|Publication number||US4772267 A|
|Application number||US 07/031,944|
|Publication date||Sep 20, 1988|
|Filing date||Mar 27, 1987|
|Priority date||Mar 27, 1987|
|Publication number||031944, 07031944, US 4772267 A, US 4772267A, US-A-4772267, US4772267 A, US4772267A|
|Inventors||Ronald C. Brown|
|Original Assignee||Menlo Care, Inc.|
|Export Citation||BiBTeX, EndNote, RefMan|
|Patent Citations (5), Referenced by (18), Classifications (8), Legal Events (6)|
|External Links: USPTO, USPTO Assignment, Espacenet|
The present invention is concerned with peripheral IV catheter assemblies. More specifically, the invention is concerned with an improvement in a peripheral IV catheter assembly which allows the flashback chamber to be significantly extended in length.
During normal insertion of an IV (intravenous) catheter, positive indication of entry into a vein is shown by blood entering the normally transparent needle hub through the needle. So long as the needle and catheter are in the vein the chamber will continue to fill with blood. If the needle and catheter are pushed in too far, thereby puncturing the distal side of the vein wall and not remaining in the vein lumen, the blood will stop filling the flashback chamber (bore) of the needle hub.
In some medical situations an anesthesiologist will wish to use a 16 gauge or larger catheter. In this case, the large needle size allows blood to fill the flashback chamber so quickly that it is difficult to determine whether the needle is in the vein lumen or has passed through the distal vein wall. Normal practice is to add a syringe to the flashback chamber to provide for extra volume. This is costly and requires the procurement and storing of extra parts. In some cases the syringe plunger is removed making the larger flashback chamber essentially an open reservoir to the air. This can increase the chance of infection.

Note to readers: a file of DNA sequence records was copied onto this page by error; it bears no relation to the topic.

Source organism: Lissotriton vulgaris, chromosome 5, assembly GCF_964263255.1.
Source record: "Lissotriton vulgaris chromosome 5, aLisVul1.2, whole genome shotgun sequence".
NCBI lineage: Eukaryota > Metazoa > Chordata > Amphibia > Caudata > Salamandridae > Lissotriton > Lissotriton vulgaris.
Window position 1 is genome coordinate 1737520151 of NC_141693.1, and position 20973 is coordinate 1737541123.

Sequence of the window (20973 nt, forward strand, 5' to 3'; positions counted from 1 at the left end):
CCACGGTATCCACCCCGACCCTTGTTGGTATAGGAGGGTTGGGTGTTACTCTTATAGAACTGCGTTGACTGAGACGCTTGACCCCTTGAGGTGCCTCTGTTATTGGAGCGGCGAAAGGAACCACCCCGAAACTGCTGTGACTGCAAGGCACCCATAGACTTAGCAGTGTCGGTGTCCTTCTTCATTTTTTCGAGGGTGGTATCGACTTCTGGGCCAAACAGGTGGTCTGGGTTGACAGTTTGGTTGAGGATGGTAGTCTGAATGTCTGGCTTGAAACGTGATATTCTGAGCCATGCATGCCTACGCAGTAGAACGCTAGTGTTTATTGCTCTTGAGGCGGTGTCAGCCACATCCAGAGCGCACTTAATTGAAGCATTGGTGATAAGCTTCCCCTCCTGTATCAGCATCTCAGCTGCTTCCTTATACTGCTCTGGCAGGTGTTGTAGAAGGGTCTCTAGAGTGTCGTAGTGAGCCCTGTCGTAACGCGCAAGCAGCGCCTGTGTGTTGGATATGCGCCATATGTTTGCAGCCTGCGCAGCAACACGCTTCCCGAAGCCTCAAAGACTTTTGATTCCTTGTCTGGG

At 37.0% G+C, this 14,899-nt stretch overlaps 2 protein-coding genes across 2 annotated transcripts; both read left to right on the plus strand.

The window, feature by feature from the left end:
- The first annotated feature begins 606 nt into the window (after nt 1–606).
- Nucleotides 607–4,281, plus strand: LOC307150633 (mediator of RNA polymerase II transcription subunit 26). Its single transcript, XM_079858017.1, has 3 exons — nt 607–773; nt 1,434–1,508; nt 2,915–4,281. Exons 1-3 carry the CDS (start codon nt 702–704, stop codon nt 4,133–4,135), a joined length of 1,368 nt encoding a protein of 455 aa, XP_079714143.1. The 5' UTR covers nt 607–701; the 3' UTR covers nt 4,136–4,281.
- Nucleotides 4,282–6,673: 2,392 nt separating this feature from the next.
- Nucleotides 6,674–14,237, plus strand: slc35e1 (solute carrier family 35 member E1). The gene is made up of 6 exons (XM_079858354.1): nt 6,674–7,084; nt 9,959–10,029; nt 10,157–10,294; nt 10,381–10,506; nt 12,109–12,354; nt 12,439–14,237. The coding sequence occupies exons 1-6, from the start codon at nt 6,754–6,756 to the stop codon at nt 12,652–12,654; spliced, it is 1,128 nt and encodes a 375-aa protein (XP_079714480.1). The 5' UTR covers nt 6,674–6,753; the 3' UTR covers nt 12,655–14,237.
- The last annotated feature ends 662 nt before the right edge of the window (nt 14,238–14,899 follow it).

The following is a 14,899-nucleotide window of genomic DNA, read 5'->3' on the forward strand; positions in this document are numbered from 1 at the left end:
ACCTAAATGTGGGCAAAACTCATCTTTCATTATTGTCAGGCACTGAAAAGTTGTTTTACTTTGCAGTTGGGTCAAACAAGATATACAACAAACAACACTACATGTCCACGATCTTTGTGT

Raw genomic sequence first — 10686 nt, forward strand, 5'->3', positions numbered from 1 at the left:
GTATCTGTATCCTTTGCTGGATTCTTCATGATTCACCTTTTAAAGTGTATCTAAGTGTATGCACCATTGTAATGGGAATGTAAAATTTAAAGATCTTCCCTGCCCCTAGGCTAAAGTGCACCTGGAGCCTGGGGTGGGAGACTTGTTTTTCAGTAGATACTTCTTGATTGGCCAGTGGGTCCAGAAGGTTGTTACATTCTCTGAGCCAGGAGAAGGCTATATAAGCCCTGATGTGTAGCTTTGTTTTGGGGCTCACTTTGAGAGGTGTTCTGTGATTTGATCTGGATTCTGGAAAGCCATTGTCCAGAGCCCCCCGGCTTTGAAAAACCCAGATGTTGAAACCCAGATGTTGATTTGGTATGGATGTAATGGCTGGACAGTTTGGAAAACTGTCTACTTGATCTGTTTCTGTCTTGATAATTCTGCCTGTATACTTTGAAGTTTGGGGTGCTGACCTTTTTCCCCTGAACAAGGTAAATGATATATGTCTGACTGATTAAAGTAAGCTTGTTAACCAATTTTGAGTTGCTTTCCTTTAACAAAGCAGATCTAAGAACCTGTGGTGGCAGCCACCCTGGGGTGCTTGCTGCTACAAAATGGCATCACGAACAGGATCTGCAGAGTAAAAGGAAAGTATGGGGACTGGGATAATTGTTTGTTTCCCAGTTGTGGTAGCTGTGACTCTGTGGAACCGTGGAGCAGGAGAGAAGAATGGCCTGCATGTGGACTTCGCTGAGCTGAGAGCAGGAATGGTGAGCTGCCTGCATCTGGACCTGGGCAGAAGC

The present invention is directed to solving one or more of the problems as set forth above.
In accordance with an embodiment of the present invention an improvement is set forth in a peripheral IV catheter assembly which comprises a longitudinally extending needle hub having a proximal end, a distal end and a central bore defining a flashback chamber, the needle hub being of a construction such that an observer can observe blood in the flashback chamber through the needle hub. A needle is held by the central bore of the needle hub adjacent the distal end of the needle hub and extends longitudinally therefrom. A catheter hub having a proximal end, a distal end and a central bore fits about the needle and has its proximal end held by the distal end of the needle hub. A cannula having a proximal end, a distal end and a central bore fits about the needle with the proximal end of the cannula engaged with the distal end of the catheter hub. A flashback plug having a proximal end and a distal end has its distal end adapted to engage with the proximal end of the needle hub in blocking relation to the bore of the needle hub. A protector has a proximal end, a distal end and a central passage, the proximal end being adapted to engage with the distal end of the needle hub with the passage about the catheter hub, the needle and the cannula. An improvement of the invention comprises a situation wherein the distal end of the protector is adapted to engage with the proximal end of the needle hub with the central passage in flow communication with the central bore of the needle hub; wherein the protector is of a construction such that an observer can observe blood in the passage through the protector; and wherein the flashback plug is adapted to engage the passage adjacent the proximal end of the protector.
The protector is a part which is normally used to protect the catheter and needle from contamination by being touched. Normally protectors are simply thrown away. In accordance with the present invention the dimensions of the narrow end of the protector are made the same as those of the front end of the flashback plug. As a result, the narrow end of the protector can be inserted into the rear of the flashback chamber of the needle hub, with a leak tight fit. This extends the flashback chamber to a size equally that of the needle hub plus that of the protector. The flashback plug also has a second fitment which matches the internal fitment of the large end of the protector. As a result, the flashback plug can be utilized to close off the large end of the protector. No extra parts, such as a syringe, are needed by an anesthesiologist using such a peripheral IV catheter assembly.